230 scientists nationwide oppose Forest Service move to squelch public comment

According to the Missoula Current:

Hundreds of scientists, including four from the University of Montana, have spoken as one in their opposition to a U.S. Forest Service proposal to squelch public input on future forest projects.

Just before the comment deadline on Monday, 230 scientists from across the nation signed and submitted a letter opposing a proposed Forest Service rule that would reduce public involvement currently required by the National Environmental Policy Act.

The Forest Service manages federal land that belongs to the American people, so the public should be able to have a say in how it’s managed, the scientists said. Especially if they have critical knowledge of how certain projects could degrade the land or ecosystems.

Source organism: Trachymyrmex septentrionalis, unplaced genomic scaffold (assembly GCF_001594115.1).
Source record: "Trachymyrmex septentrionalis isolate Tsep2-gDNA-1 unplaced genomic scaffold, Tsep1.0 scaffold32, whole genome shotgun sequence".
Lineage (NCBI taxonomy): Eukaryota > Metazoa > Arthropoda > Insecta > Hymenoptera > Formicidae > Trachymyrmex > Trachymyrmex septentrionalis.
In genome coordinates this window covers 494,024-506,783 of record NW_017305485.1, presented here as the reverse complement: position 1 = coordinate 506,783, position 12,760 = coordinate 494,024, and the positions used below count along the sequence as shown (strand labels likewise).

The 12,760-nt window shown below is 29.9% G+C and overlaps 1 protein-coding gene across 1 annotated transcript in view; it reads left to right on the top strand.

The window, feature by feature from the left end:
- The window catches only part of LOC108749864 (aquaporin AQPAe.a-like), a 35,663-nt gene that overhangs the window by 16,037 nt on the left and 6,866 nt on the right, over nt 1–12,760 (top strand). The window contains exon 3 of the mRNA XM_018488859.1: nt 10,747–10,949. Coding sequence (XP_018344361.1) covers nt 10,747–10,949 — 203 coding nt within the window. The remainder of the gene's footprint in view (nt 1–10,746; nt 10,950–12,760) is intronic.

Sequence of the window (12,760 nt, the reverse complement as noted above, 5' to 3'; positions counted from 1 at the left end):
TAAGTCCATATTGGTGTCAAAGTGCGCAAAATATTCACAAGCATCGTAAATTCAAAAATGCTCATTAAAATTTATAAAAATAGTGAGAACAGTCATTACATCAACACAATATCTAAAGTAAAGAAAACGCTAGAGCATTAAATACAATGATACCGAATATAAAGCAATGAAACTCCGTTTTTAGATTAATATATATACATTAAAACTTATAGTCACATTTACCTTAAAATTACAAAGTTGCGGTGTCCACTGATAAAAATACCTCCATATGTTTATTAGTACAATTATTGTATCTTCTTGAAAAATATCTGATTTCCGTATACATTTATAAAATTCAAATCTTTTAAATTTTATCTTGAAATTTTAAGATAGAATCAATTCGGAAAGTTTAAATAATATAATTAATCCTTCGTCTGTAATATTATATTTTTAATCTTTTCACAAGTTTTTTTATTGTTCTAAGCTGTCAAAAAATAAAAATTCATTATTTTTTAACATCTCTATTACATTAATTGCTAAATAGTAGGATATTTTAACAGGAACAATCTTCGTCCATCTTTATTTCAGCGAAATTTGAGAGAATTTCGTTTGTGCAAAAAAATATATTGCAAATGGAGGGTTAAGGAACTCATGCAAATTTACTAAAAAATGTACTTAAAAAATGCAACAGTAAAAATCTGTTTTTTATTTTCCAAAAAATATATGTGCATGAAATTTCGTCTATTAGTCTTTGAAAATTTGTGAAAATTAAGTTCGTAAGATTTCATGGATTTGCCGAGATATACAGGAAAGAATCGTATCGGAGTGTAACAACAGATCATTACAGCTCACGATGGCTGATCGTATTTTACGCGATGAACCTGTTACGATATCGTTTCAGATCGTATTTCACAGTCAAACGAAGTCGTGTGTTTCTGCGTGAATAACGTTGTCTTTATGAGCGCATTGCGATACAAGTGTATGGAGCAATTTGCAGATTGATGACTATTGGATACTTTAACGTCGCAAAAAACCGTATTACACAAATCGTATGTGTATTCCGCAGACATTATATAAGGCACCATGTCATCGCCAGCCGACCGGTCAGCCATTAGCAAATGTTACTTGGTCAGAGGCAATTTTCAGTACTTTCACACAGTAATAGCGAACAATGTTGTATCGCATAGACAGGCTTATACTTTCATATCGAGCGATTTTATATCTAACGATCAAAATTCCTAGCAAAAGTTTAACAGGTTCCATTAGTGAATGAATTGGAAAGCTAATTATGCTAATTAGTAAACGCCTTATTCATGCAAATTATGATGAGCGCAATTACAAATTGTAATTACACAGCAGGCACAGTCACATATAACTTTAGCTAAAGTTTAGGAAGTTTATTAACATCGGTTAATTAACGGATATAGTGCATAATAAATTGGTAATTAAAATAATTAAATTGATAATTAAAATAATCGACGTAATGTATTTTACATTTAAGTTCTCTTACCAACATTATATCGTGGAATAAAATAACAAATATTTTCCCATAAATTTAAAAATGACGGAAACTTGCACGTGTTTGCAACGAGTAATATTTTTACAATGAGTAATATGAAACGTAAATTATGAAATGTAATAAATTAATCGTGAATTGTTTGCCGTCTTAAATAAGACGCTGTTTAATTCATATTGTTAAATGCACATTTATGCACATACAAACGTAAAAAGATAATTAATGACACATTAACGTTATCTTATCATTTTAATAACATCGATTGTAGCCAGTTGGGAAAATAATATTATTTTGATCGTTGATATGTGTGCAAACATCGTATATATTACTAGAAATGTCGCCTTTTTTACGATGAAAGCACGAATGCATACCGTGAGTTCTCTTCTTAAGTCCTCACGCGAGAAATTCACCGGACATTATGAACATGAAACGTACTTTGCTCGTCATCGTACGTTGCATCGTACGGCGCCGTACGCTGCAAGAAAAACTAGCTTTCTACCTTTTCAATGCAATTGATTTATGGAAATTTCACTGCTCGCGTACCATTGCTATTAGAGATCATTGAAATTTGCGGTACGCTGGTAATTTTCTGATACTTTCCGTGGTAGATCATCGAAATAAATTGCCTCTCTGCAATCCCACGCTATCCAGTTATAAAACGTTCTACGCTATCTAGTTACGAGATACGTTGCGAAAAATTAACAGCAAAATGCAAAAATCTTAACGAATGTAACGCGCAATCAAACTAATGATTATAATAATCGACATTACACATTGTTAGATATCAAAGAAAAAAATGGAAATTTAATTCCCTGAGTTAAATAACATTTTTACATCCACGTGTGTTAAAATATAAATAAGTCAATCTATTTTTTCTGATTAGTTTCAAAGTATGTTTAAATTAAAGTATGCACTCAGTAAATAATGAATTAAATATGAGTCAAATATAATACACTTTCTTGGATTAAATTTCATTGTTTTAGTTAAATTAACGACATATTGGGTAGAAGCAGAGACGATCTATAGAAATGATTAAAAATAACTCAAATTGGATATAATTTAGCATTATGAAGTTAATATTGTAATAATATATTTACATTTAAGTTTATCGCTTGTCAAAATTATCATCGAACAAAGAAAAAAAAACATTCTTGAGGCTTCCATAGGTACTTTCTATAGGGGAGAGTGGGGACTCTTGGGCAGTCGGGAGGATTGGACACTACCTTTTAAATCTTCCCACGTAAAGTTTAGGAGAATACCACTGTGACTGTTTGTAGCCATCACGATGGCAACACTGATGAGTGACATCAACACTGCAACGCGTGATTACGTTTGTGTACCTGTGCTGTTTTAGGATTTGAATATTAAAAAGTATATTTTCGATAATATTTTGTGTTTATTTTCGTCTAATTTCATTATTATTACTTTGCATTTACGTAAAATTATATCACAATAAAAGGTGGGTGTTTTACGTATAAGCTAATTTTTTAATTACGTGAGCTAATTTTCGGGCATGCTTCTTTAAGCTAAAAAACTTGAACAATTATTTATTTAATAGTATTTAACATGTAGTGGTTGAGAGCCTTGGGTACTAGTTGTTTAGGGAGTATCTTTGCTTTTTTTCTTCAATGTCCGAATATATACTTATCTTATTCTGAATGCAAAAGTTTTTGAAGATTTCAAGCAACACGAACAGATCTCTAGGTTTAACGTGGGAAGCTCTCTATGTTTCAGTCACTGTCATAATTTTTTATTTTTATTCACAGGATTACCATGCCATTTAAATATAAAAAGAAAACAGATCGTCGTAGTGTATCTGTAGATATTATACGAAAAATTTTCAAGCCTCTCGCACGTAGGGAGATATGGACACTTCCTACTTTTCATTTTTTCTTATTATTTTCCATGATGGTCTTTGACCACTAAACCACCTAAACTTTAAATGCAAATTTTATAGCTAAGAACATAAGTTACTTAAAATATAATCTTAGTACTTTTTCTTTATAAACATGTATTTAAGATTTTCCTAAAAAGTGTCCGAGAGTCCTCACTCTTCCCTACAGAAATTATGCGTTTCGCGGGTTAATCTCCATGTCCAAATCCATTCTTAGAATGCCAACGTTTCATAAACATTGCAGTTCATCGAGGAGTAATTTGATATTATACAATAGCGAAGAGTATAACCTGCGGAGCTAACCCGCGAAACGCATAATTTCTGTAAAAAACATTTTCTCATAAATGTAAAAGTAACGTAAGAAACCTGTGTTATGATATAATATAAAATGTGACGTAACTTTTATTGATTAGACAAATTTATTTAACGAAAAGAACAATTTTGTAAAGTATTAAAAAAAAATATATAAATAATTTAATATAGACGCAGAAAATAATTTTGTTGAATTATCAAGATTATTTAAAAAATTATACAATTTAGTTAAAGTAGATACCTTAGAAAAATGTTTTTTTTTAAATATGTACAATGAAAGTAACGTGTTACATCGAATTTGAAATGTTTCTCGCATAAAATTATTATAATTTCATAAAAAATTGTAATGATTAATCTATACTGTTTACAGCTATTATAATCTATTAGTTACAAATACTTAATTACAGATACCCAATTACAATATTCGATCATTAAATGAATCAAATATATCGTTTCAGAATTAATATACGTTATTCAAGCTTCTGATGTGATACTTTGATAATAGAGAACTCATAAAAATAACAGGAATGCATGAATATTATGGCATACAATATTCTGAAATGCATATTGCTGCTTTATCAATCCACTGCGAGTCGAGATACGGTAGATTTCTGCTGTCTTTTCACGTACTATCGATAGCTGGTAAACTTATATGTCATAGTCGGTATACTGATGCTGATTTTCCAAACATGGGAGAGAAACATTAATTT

A copy of the full letter signed by 230 scientists is here.

10 thoughts on “230 scientists nationwide oppose Forest Service move to squelch public comment”

  1. We had 520 scientists write to President Obama about the Colorado Roadless Rule. Just sayin’ the “scientist letter” is nothing new.

    As a scientist myself, I’d say prior to learning from experience about FS NEPA processes, I wouldn’t have felt I had sufficient personal knowledge for my advice on a NEPA reg to be of any value. IMHO, conceivably scientists would be technically agile enough to negotiate a SOPA. SOPA- we’re going to do a fuel treatment project, here’s the info…
    Scientist- sends in 20 cites for why fuel treatments don’t work. Or “hey, you know there are owls there?” Or “my research shows that thinning is bad for carbon, or good for water supply.”

  2. A quick perusal of the signatories revealed a few notable “heavyweights” — Craighead, Eric Forsman, Chris Frissell, Chris Maser, Barry Noon, Dave Perry — and I’m sure many others unknown to me personally. I also suspect that hundreds of other eminent scientists share these same concerns, but probably did not know about the letter. Such letters have a certain heft by virtue of the volume of signatories. Reading the letter also reveals a thoughtful, careful, and detailed analysis of the regulation.